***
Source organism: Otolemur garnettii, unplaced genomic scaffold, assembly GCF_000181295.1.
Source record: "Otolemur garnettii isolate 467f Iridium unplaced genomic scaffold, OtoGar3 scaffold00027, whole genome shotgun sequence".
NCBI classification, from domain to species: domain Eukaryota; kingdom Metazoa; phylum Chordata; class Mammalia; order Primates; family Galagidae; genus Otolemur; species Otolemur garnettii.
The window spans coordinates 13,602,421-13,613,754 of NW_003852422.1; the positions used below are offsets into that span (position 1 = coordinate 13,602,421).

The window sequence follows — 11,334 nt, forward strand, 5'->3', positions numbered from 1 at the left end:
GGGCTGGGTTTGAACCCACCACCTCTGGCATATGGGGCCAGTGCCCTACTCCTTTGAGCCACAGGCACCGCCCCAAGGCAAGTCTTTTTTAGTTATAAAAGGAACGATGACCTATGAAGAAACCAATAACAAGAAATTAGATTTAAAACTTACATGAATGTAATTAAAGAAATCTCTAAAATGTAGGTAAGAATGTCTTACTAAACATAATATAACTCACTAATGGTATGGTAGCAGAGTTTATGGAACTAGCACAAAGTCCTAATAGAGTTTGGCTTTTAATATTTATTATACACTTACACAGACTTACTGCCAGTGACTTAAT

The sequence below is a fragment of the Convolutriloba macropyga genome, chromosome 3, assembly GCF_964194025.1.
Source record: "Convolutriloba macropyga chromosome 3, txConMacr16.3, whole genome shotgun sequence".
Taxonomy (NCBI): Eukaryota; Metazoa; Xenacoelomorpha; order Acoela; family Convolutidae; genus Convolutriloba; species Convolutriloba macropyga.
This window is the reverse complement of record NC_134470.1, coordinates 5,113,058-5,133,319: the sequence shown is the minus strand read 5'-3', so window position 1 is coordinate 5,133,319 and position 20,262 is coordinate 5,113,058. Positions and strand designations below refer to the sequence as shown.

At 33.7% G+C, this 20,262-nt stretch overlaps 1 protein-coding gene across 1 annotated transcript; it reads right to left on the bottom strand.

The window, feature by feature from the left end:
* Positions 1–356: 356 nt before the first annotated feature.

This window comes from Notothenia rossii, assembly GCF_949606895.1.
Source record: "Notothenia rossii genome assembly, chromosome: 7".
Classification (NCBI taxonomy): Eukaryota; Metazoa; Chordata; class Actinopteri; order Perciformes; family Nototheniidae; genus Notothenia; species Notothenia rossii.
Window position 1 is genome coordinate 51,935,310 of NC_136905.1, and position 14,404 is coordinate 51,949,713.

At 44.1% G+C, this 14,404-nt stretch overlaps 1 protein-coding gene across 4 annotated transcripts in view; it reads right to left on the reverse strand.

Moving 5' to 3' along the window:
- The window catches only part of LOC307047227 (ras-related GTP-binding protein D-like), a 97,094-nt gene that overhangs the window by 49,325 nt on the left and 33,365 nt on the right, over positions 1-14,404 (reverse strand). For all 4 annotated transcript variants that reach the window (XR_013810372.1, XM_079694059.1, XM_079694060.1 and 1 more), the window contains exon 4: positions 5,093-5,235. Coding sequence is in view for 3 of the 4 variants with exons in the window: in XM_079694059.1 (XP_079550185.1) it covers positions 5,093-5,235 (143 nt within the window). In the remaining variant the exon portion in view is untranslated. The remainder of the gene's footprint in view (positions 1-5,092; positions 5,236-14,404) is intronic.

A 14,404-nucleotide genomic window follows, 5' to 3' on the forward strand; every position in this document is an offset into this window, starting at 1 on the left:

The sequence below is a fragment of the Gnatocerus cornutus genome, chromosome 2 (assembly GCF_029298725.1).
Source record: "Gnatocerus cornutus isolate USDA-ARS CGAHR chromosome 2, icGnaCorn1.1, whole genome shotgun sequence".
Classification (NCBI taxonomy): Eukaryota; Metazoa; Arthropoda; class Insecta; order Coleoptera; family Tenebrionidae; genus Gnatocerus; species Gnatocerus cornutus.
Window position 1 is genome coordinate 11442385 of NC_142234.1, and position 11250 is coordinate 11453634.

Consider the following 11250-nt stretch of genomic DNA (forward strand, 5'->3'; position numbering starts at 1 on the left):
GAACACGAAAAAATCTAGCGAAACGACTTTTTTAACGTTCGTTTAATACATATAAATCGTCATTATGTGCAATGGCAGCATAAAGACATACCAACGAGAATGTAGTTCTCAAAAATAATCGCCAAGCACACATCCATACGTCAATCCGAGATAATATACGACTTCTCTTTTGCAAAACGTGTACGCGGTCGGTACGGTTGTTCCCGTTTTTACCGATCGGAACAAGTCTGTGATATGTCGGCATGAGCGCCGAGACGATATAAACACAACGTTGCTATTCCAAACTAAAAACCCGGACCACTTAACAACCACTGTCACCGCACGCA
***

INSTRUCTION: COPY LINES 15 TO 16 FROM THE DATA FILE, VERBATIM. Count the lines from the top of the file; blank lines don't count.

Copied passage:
Source record: "Notothenia rossii genome assembly, chromosome: 7".
Classification (NCBI taxonomy): Eukaryota; Metazoa; Chordata; class Actinopteri; order Perciformes; family Nototheniidae; genus Notothenia; species Notothenia rossii.